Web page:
If there is anything I can do to avoid food waste, I’ll do it. While I am not as extreme as my German grandmother who saved every single scrap, her ways definitely shaped me (which you can read about in more detail here). Continue reading
Last summer slugs decimated the strawberry harvest from my garden. This year I was prepared. Or so I thought. I had a bag of diatomaceous earth stand by, and an old salt shaker to spread it around the plants. But there were no slugs. Instead, chipmunks discovered the strawberry patch and took a bite out of every single ripe strawberry. Continue reading
What I probably miss most living in rural America is the exposure to other cultures. I never regretted having moved for love from bustling New York City with its multitude of ethnicities to a tiny hamlet in a county with a highly homogenous population. I did many things on our mountaintop that I would have never done in an urban setting – first and foremost, I became a gardener. But that does not mean that I ever stopped missing the diversity I was seeking when I emigrated to America: people who, like me, came from another country, and with their background and traditions contribute to the rich cultural fabric of America. Continue reading
A cookbook that holds a special place in my collection is Delights from the Garden of Eden: A Cookbook and a History of the Iraqi Cuisine by Nawal Nasrallah. I have the first edition from 2003, a hefty, 650-page book that was self-published and printed in black and white (it was later released as a hardcover with color photos). It’s a book that I turn to when I need to get grounded again about food and cooking. Everything these days is so overheated, short-lived and hyper, and the social media attention keeps moving from one food trend and snippet and Instagram photo to the next within split seconds. Reading a page, or even just a paragraph, about Mesopotamian civilization that goes back to 6,000 BC, to the dawn of recorded human history, helps me to cool it and put things back in perspective. Continue reading
Except for salad greens, and family-size bags of carrots and frozen green beans, we buy almost no vegetables when we go food shopping. During the winter, we mostly eat the bounty from my garden that fills our freezer. At the supermarket, I often get a puzzled look from the cashier or the people in line behind me when I load those 5-pound bags on the conveyor belt. “Those are for our dog,” I say when someone asks. Continue reading
For the longest time, I disliked beets. It was a bunch of freshly pulled spring beets from a friend’s garden that turned me from a beet hater to a beet lover, and now I grow them every year. Since we don’t have a root cellar, I roast or cook the beets right after harvest and freeze them. The beet leaves, if they are still young and tender, go into the freezer as well.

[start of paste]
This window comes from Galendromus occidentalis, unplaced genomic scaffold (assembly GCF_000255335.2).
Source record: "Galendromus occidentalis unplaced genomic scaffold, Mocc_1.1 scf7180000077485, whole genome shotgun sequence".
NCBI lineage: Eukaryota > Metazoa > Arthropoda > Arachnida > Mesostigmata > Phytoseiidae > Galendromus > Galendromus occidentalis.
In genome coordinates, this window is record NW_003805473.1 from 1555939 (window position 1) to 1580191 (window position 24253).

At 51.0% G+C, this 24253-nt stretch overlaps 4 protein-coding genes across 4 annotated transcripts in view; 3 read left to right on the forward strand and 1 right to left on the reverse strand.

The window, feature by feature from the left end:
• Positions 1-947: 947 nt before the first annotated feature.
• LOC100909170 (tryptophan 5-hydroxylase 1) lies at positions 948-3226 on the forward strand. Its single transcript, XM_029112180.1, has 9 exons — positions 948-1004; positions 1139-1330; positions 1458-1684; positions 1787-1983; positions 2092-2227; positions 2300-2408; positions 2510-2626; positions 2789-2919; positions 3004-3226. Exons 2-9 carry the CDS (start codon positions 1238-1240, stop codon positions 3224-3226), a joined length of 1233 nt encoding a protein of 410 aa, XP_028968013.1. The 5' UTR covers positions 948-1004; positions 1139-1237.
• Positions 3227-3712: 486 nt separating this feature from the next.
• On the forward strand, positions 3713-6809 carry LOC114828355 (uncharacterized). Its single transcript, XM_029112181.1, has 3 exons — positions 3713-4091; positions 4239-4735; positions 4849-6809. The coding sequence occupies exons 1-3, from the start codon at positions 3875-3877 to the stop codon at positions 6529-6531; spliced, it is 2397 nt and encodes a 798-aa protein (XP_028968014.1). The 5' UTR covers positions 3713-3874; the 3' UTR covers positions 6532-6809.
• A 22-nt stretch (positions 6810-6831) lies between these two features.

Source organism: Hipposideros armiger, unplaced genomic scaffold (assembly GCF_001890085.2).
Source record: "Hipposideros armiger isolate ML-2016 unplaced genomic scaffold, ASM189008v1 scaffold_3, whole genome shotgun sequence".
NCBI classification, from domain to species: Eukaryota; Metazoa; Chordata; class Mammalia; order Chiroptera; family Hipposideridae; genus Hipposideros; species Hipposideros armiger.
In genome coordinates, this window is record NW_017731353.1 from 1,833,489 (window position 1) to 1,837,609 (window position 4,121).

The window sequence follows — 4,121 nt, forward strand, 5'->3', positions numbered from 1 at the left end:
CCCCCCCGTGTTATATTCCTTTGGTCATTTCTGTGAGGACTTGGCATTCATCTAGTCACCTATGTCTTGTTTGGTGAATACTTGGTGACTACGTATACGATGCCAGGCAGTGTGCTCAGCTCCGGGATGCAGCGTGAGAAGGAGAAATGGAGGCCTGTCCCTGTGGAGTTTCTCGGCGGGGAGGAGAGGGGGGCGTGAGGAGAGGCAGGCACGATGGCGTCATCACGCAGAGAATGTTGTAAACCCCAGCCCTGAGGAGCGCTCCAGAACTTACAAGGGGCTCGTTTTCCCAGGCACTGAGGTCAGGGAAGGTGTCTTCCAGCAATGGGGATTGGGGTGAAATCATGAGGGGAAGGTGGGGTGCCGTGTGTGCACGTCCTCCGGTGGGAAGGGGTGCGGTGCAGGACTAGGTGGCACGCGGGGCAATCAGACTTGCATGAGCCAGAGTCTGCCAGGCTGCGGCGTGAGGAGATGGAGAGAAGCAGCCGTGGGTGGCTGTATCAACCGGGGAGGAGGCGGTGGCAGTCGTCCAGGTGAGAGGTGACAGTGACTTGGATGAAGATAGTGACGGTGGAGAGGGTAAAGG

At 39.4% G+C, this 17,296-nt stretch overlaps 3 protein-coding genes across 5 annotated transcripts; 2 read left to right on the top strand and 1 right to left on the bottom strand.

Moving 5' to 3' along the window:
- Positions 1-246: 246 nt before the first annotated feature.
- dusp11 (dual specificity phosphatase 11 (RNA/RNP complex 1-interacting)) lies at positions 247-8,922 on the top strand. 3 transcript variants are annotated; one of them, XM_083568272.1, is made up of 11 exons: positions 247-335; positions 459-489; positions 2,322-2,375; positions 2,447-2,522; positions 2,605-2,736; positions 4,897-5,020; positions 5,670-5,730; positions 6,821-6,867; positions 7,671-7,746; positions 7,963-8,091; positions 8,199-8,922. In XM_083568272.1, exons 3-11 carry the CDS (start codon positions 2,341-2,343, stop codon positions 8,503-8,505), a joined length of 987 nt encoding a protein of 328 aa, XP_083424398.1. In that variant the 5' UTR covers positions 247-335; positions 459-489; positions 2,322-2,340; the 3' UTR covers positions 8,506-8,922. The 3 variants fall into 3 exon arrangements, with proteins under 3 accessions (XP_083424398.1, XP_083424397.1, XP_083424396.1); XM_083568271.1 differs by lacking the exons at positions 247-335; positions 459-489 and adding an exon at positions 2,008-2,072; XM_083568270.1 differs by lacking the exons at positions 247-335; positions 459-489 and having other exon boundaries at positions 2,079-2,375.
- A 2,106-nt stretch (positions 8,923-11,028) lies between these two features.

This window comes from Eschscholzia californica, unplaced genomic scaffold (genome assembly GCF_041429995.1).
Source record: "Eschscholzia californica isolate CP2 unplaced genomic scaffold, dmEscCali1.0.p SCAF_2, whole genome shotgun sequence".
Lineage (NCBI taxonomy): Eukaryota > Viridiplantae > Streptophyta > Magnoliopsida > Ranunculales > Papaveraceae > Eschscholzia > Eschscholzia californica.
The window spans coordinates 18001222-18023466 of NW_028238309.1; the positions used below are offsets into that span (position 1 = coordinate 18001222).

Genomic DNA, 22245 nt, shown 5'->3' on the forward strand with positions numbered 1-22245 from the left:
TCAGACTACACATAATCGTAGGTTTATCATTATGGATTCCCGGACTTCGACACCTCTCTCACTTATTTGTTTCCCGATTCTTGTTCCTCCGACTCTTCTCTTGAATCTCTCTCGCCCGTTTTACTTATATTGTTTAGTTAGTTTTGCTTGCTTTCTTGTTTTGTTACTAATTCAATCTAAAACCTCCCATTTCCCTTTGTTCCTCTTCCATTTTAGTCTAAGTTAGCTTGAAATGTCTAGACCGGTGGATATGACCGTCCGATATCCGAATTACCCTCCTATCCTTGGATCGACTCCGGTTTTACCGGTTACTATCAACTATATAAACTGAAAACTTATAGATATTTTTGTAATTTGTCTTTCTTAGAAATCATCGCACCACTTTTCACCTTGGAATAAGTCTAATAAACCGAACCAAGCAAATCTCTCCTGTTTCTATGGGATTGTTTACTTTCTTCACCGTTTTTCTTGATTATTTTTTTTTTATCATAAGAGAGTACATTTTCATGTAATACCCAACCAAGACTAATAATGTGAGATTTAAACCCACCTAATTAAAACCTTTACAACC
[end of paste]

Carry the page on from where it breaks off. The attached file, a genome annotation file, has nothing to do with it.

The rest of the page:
Twenty years after I immigrated from Germany to the United States, my ties to my native country are still strong. From the red and black currants I grow in my garden, to the bread, cakes and pastries I bake, there is a taste of Germany, a little bit of German customs and traditions in my life every day.
That’s why I am happy, with my German food blog, Spoonfuls of Germany, to be part of The German-American Friendship Year (Deutschlandjahr USA). The campaign officially kicks off on October 3, 2018, and runs for an entire year.
On Spoonfuls of Germany I explore Germany through its food from the American vantage point. Based on the concept that many foods and dishes have a fascinating story behind them, the blog provides a personal window into Germany’s history, society, culture, politics, arts, and more.
During Deutschlandjahr, the blog will focus on German food culture in the United States, tracing its German origins, how it evolved, and profiling the people behind the food.
In late July, my friend Lise gave me a large bag of wild blueberries that she and her boyfriend had picked. Picking wild blueberries, which taste unlike any of the cultivated varieties, is backbreaking and tedious. In exchange for the wild blueberries, I gave Lise a couple of jars of my homemade elderflower jelly.
Also by bartering, this summer I obtained other fresh local produce, including some horseradish I needed for pickling beets, and a load of peppers when my entire crop failed. I received all these bounties in exchange for my homemade jams, jellies and pickles. Continue reading
It’s intriguing how the scent of certain foods can transport you back in time and space. For me, oranges have that power, both the blossoms and the fruit. They bring back vivid memories of the little time I got to spend with my Tunisian grandmother as a child when I visited her in Ksar Hellal, a town in the Tunisian Sahel. Continue reading